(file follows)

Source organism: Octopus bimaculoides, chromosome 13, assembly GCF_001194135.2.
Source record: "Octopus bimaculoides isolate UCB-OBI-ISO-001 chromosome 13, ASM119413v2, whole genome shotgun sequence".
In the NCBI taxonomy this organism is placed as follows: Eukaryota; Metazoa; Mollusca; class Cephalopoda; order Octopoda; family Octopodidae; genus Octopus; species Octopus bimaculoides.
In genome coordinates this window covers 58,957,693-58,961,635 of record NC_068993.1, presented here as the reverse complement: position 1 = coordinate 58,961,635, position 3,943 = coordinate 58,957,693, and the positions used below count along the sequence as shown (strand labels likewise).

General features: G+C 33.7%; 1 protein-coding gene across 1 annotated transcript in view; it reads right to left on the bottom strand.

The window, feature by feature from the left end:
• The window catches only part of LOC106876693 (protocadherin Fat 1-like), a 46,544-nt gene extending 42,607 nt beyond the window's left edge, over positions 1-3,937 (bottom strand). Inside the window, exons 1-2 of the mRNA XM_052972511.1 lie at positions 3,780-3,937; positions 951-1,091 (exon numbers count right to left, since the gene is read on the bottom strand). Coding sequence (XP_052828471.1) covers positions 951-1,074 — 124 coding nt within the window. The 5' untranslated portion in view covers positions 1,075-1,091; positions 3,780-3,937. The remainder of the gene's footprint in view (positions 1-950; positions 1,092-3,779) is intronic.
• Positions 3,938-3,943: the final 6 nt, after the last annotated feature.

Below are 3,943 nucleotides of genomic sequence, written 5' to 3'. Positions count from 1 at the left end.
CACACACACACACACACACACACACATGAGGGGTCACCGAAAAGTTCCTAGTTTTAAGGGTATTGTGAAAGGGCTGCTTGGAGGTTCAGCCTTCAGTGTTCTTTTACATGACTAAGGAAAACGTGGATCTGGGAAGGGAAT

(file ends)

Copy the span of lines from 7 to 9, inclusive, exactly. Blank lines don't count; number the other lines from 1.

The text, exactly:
• The window catches only part of LOC106876693 (protocadherin Fat 1-like), a 46,544-nt gene extending 42,607 nt beyond the window's left edge, over positions 1-3,937 (bottom strand). Inside the window, exons 1-2 of the mRNA XM_052972511.1 lie at positions 3,780-3,937; positions 951-1,091 (exon numbers count right to left, since the gene is read on the bottom strand). Coding sequence (XP_052828471.1) covers positions 951-1,074 — 124 coding nt within the window. The 5' untranslated portion in view covers positions 1,075-1,091; positions 3,780-3,937. The remainder of the gene's footprint in view (positions 1-950; positions 1,092-3,779) is intronic.
• Positions 3,938-3,943: the final 6 nt, after the last annotated feature.

Below are 3,943 nucleotides of genomic sequence, written 5' to 3'. Positions count from 1 at the left end.